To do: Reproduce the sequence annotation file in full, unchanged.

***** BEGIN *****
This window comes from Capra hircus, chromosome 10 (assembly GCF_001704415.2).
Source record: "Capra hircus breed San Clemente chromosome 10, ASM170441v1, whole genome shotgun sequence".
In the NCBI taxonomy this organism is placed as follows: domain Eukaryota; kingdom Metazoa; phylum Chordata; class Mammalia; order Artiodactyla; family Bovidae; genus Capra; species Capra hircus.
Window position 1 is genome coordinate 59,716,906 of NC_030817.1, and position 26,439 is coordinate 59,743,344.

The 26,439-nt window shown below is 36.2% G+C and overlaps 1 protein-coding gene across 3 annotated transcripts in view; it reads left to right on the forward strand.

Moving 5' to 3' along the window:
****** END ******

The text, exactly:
This window comes from Capra hircus, chromosome 10 (assembly GCF_001704415.2).
Source record: "Capra hircus breed San Clemente chromosome 10, ASM170441v1, whole genome shotgun sequence".
In the NCBI taxonomy this organism is placed as follows: domain Eukaryota; kingdom Metazoa; phylum Chordata; class Mammalia; order Artiodactyla; family Bovidae; genus Capra; species Capra hircus.
Window position 1 is genome coordinate 59,716,906 of NC_030817.1, and position 26,439 is coordinate 59,743,344.

The 26,439-nt window shown below is 36.2% G+C and overlaps 1 protein-coding gene across 3 annotated transcripts in view; it reads left to right on the forward strand.

Moving 5' to 3' along the window: